3. Waldmann V, Narayanan K, Combes N, Jost D, Jouven X, Marijon E. Electrical cardiac injuries: current concepts and management. Eur Heart J. 2018;39:1459-1465.  [CrossRef]  [PubMed]
  4. Haim A, Zucker N, Levitas A, Sofer S, Katz A, Zalzstein E. Cardiac manifestations following electrocution in children. Cardiol Young. 2008;18:458-460.  [CrossRef]  [PubMed]
  5. Zemaitis MR, Foris LA, Lopez RA, Huecker MR. Electrical Injuries. [Updated 2020 Dec 7] In: StatPearls [Internet]. Treasure Island (FL): StatPearls Publishing; 2021 Jan- Available from: https://www.ncbi.nlm.nih.gov/books/NBK448087/
  6. Geddes LA, Baker LE. The specific resistance of biological material--a compendium of data for the biomedical engineer and physiologist. Med Biol Eng. 1967;5:271-293.  [CrossRef]  [PubMed]
  7. Kalra GS, Sharma A, Rolekar NG. Changing trends in electrical burn injury due to technology. Indian J Burns 2019;27:70-72.  [CrossRef]
  8. Purdue GF, Hunt JL. Electrocardiographic monitoring after electrical injury: necessity or luxury. J Trauma. 1986;26:166-167.  [CrossRef]  [PubMed]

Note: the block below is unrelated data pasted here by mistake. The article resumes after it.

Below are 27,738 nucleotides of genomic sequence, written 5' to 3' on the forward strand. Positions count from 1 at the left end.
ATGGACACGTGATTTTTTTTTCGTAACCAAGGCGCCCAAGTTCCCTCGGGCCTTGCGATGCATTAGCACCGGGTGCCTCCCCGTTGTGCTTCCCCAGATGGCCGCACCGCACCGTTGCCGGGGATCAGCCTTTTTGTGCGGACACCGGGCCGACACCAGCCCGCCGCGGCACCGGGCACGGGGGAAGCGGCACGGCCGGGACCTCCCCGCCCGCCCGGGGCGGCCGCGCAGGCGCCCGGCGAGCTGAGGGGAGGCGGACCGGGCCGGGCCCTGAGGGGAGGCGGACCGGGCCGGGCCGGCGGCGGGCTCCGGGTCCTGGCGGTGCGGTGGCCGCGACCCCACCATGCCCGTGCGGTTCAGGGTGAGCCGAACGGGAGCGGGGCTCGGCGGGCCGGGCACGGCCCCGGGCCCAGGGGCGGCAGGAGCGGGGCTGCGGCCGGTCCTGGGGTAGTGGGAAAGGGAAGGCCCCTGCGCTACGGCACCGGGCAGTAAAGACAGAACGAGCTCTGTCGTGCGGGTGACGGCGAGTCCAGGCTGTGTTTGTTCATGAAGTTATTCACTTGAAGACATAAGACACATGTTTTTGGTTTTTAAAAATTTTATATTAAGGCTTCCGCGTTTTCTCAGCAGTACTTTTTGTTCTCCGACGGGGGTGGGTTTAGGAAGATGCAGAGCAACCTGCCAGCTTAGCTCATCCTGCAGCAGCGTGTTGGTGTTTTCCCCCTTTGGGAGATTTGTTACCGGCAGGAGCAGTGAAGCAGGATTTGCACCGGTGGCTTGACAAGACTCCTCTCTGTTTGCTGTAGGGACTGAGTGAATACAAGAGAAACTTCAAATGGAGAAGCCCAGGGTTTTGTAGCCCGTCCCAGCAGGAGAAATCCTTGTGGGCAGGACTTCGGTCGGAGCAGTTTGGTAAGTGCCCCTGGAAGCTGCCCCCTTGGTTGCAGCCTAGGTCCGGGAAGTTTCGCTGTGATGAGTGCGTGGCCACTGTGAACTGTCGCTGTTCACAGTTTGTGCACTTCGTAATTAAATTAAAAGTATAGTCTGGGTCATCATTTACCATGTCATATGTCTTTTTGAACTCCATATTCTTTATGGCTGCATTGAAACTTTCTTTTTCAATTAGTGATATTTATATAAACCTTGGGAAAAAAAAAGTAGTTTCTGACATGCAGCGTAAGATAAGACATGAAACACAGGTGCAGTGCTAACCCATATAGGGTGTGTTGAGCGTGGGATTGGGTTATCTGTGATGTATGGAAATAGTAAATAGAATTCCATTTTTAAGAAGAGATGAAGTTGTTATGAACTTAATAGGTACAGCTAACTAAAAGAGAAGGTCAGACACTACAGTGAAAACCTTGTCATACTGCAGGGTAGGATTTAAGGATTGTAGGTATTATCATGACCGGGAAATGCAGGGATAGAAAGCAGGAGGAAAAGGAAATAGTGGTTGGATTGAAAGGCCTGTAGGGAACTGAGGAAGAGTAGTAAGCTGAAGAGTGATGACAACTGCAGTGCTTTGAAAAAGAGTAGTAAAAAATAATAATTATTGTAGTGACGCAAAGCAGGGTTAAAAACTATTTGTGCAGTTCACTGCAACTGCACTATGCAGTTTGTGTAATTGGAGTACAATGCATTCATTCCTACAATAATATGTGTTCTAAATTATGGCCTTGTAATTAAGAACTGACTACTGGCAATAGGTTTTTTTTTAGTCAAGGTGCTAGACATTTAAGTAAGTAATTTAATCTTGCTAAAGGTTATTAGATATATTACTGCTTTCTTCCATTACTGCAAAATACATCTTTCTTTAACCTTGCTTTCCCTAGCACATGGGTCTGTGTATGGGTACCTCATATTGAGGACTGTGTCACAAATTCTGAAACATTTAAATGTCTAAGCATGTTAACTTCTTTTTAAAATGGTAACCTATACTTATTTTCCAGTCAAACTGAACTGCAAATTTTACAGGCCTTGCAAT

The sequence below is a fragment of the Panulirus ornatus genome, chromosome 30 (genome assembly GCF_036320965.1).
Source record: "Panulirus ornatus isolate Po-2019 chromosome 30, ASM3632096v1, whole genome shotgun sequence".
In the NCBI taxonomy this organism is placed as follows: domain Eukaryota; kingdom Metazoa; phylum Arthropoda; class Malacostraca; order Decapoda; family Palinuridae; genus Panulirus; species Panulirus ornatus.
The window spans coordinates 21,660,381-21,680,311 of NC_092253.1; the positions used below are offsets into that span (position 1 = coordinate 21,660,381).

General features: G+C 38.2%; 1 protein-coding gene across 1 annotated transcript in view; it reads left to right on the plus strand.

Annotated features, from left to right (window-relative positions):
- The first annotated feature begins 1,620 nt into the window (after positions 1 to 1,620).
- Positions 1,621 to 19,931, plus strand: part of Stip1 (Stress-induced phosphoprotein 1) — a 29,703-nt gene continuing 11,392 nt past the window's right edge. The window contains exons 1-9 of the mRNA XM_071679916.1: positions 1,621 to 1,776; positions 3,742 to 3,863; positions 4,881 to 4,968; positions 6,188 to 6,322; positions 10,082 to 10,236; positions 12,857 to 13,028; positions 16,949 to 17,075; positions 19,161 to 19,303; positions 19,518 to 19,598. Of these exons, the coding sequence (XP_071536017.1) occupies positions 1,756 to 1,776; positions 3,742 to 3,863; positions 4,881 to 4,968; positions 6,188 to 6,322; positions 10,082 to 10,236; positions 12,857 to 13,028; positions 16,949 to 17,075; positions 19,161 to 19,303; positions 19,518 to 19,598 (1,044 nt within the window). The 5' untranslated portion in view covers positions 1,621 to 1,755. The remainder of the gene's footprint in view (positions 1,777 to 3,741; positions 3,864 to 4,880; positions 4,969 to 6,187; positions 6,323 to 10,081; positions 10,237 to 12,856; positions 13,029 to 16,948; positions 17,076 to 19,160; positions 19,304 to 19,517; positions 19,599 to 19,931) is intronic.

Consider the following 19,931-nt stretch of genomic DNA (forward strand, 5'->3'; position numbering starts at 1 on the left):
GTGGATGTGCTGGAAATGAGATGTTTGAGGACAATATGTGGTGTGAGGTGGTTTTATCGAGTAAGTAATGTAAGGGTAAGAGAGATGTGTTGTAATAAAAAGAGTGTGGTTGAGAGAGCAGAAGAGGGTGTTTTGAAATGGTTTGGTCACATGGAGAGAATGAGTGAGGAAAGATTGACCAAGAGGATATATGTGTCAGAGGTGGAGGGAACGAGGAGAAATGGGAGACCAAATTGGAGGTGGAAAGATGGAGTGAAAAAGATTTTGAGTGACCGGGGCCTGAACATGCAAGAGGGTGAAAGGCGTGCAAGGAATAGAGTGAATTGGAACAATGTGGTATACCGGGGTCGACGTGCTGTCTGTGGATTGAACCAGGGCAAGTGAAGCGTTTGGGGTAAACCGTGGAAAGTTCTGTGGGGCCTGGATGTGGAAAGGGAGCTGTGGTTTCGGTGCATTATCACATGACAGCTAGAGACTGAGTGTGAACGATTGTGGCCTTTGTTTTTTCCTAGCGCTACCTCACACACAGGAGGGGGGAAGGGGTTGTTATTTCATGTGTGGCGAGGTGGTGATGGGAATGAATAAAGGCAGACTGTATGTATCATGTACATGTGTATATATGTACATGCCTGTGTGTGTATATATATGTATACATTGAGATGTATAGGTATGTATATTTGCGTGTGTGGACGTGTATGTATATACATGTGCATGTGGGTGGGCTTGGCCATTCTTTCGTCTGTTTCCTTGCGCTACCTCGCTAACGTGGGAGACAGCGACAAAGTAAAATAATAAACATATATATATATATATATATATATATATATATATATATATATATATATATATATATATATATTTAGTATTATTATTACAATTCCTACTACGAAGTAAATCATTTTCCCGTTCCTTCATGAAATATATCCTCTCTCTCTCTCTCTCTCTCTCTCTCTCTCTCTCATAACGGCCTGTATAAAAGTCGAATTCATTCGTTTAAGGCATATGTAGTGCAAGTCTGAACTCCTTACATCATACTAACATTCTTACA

9. Spies C, Trohman RG. Narrative review: Electrocution and life-threatening electrical injuries. Ann Intern Med. 2006;145:531-537.  [CrossRef]  [PubMed]
  10. Celebi A, Gulel O, Cicekcioglu H, Gokaslan S, Kututcularoglu G, Ulusoy V. Myocardial infarction after an electric shock: a rare complication. Cardiol J. 2009;16:362-364.



DOI: https://doi.org/10.7199/ped.oncall.2021.37

Cite this article as:
Kulkarni R, Vartak S, Sonkawade N, Kinikar A. Delayed Development of Dilated Cardiomyopathy in an Adolescent Following Electrocution. Pediatr Oncall J. 2021 Jun 29. doi: 10.7199/ped.oncall.2021.37
Creative Commons License This work is licensed under a Creative Commons Attribution-NonCommercial-ShareAlike 4.0 International License
Disclaimer: The information given by www.pediatriconcall.com is provided by medical and paramedical & Health providers voluntarily for display & is meant only for informational purpose. The site does not guarantee the accuracy or authenticity of the information. Use of any information is solely at the user's own risk. The appearance of advertisement or product information in the various section in the website does not constitute an endorsement or approval by Pediatric Oncall of the quality or value of the said product or of claims made by its manufacturer.
0 0 0 0 0 0 0 0 0 0 0 0 0 0 0 0